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Borrowers in trouble need greater safety nets

Nia Williams

November 24, 2010

This is according to a report, Long Term Safety Nets to Protect Mortgage Borrowers, published for the Building Societies Association (BSA). It explores alternative solutions that could help keep people in their homes if they fall into mortgage difficulties.

John Howard, broadcaster and former chairman of the Financial Services Consumer Panel, is the author of the report which takes a critical look at the often bewildering array of solutions to help borrowers who struggle to meet their mortgage payments.

Paul Broadhead, head of mortgage policy, BSA, said: “We believe that now is the time to carry out a holistic review of the safety nets available to protect borrowers in difficulties, from both a public and private perspective. I hope that the challenges we have identified and the possible solutions provided can be the subject of detailed discussions amongst all stakeholders and Government departments.”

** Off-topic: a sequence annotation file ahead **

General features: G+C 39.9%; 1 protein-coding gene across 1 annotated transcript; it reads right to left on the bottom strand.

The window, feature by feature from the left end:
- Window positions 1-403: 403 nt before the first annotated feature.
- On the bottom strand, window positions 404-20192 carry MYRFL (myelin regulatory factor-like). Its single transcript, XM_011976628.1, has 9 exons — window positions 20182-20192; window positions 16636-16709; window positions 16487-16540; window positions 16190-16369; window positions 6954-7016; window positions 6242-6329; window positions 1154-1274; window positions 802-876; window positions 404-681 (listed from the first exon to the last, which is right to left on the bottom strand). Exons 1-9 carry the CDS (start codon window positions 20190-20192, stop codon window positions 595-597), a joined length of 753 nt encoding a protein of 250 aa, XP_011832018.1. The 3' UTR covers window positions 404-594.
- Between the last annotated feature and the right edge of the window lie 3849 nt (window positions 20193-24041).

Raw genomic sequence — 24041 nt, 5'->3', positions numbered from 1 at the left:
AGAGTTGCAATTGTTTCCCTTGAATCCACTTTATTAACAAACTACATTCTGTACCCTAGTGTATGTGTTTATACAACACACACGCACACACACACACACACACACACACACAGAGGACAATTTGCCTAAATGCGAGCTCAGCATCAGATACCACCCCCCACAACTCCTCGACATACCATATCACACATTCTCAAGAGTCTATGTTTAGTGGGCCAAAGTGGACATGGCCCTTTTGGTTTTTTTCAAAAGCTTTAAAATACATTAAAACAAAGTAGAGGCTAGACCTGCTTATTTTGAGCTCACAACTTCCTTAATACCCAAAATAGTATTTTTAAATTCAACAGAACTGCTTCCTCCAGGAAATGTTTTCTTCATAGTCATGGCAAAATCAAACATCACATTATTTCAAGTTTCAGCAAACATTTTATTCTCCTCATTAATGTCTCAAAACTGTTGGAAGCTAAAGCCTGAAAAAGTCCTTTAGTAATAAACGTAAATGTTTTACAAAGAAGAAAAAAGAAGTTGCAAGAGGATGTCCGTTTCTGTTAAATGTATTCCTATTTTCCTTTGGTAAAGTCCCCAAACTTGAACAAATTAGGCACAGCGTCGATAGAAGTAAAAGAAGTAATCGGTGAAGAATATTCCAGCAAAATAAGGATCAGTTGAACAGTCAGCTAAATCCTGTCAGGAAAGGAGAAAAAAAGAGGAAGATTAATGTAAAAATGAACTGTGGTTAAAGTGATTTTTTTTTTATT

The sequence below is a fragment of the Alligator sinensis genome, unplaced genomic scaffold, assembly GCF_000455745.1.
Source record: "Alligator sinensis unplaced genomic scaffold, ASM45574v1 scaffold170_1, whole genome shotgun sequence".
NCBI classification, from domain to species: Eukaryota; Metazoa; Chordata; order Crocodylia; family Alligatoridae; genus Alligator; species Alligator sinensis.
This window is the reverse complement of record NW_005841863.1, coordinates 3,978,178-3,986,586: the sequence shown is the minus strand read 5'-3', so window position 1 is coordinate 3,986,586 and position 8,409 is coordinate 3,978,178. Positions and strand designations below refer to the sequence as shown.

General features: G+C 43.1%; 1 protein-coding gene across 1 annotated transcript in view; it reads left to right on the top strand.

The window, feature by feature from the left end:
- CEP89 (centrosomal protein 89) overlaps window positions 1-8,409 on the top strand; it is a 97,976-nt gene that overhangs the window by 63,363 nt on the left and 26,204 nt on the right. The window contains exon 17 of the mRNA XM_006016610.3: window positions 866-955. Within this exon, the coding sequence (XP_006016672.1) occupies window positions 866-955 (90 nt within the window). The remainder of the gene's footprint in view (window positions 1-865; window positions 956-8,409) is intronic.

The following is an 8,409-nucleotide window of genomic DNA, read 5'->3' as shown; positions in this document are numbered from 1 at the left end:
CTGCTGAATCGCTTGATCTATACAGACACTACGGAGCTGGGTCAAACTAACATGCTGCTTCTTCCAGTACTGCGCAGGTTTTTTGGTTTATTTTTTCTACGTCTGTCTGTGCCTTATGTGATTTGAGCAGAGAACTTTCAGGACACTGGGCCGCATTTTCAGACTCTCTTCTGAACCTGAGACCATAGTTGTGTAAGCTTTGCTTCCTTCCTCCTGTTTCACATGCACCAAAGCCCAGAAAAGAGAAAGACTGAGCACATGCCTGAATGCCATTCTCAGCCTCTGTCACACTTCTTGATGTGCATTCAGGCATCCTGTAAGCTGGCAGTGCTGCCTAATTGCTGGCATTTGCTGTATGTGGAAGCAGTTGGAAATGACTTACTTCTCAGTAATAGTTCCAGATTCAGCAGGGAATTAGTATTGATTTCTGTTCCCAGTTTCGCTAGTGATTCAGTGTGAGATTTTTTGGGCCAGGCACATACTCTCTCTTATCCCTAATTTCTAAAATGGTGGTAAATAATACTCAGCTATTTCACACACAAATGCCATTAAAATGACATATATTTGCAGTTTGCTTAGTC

Possible solutions covered in the report included forbearance, a more substantial mortgage rescue scheme, new forms of tenure and insurance compulsion, leading John Howard to conclude: “…. there is no doubt that the costs of repossessions are very significant and that present arrangements are piecemeal and insufficient. Any new arrangements are likely to require some form of subsidy from the State and the rules in the changes on benefits would be a good opportunity to consider a new scheme, at a time when we could be on the verge of repossession figures rising again to record highs.”

Broadhead concluded “I believe that we all have a shared responsibility to create an improved system that works better together in the future. Not an easy task but without doubt an important one. Our debate is the first step for industry in accepting the challenge and working together. The BSA will be publishing some of the key outcomes in a forthcoming industry report.”


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